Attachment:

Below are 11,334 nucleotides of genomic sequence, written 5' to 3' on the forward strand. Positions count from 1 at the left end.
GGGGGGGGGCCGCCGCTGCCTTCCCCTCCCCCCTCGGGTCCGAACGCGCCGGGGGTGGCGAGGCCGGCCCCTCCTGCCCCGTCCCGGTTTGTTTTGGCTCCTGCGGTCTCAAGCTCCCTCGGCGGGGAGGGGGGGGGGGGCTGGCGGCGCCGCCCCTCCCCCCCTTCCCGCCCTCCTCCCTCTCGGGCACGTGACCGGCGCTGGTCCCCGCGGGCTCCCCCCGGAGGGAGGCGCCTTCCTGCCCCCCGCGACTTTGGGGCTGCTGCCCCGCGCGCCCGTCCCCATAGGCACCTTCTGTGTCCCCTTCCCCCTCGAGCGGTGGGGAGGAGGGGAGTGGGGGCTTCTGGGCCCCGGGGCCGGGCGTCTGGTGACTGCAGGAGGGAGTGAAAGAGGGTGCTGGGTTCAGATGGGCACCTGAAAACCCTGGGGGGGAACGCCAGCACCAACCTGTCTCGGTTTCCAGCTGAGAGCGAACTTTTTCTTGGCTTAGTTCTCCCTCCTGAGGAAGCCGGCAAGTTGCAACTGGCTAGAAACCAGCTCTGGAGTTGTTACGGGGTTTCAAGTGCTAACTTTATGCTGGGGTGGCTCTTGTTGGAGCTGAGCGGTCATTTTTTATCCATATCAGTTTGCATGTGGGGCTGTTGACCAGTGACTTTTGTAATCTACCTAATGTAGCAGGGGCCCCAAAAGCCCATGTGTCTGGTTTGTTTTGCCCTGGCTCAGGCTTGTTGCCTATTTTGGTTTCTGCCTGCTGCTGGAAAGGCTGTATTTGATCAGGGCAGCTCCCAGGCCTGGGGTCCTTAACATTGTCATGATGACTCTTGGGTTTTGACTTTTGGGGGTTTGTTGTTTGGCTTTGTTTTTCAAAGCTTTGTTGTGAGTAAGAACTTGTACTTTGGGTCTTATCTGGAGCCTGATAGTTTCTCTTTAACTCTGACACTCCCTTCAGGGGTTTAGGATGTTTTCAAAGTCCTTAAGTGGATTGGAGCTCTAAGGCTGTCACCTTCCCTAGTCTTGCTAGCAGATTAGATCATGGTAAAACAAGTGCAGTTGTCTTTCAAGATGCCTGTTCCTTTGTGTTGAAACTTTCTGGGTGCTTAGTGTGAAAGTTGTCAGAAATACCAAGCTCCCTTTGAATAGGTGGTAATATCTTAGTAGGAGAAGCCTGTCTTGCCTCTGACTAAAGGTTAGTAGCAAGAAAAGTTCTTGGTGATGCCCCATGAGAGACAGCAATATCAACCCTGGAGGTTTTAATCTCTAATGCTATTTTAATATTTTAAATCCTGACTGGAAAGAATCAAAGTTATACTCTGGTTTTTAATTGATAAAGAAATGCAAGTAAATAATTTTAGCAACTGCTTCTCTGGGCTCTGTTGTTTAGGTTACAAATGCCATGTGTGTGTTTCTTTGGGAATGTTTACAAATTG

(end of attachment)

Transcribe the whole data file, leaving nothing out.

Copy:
Below are 11,334 nucleotides of genomic sequence, written 5' to 3' on the forward strand. Positions count from 1 at the left end.
GGGGGGGGGCCGCCGCTGCCTTCCCCTCCCCCCTCGGGTCCGAACGCGCCGGGGGTGGCGAGGCCGGCCCCTCCTGCCCCGTCCCGGTTTGTTTTGGCTCCTGCGGTCTCAAGCTCCCTCGGCGGGGAGGGGGGGGGGGGCTGGCGGCGCCGCCCCTCCCCCCCTTCCCGCCCTCCTCCCTCTCGGGCACGTGACCGGCGCTGGTCCCCGCGGGCTCCCCCCGGAGGGAGGCGCCTTCCTGCCCCCCGCGACTTTGGGGCTGCTGCCCCGCGCGCCCGTCCCCATAGGCACCTTCTGTGTCCCCTTCCCCCTCGAGCGGTGGGGAGGAGGGGAGTGGGGGCTTCTGGGCCCCGGGGCCGGGCGTCTGGTGACTGCAGGAGGGAGTGAAAGAGGGTGCTGGGTTCAGATGGGCACCTGAAAACCCTGGGGGGGAACGCCAGCACCAACCTGTCTCGGTTTCCAGCTGAGAGCGAACTTTTTCTTGGCTTAGTTCTCCCTCCTGAGGAAGCCGGCAAGTTGCAACTGGCTAGAAACCAGCTCTGGAGTTGTTACGGGGTTTCAAGTGCTAACTTTATGCTGGGGTGGCTCTTGTTGGAGCTGAGCGGTCATTTTTTATCCATATCAGTTTGCATGTGGGGCTGTTGACCAGTGACTTTTGTAATCTACCTAATGTAGCAGGGGCCCCAAAAGCCCATGTGTCTGGTTTGTTTTGCCCTGGCTCAGGCTTGTTGCCTATTTTGGTTTCTGCCTGCTGCTGGAAAGGCTGTATTTGATCAGGGCAGCTCCCAGGCCTGGGGTCCTTAACATTGTCATGATGACTCTTGGGTTTTGACTTTTGGGGGTTTGTTGTTTGGCTTTGTTTTTCAAAGCTTTGTTGTGAGTAAGAACTTGTACTTTGGGTCTTATCTGGAGCCTGATAGTTTCTCTTTAACTCTGACACTCCCTTCAGGGGTTTAGGATGTTTTCAAAGTCCTTAAGTGGATTGGAGCTCTAAGGCTGTCACCTTCCCTAGTCTTGCTAGCAGATTAGATCATGGTAAAACAAGTGCAGTTGTCTTTCAAGATGCCTGTTCCTTTGTGTTGAAACTTTCTGGGTGCTTAGTGTGAAAGTTGTCAGAAATACCAAGCTCCCTTTGAATAGGTGGTAATATCTTAGTAGGAGAAGCCTGTCTTGCCTCTGACTAAAGGTTAGTAGCAAGAAAAGTTCTTGGTGATGCCCCATGAGAGACAGCAATATCAACCCTGGAGGTTTTAATCTCTAATGCTATTTTAATATTTTAAATCCTGACTGGAAAGAATCAAAGTTATACTCTGGTTTTTAATTGATAAAGAAATGCAAGTAAATAATTTTAGCAACTGCTTCTCTGGGCTCTGTTGTTTAGGTTACAAATGCCATGTGTGTGTTTCTTTGGGAATGTTTACAAATTG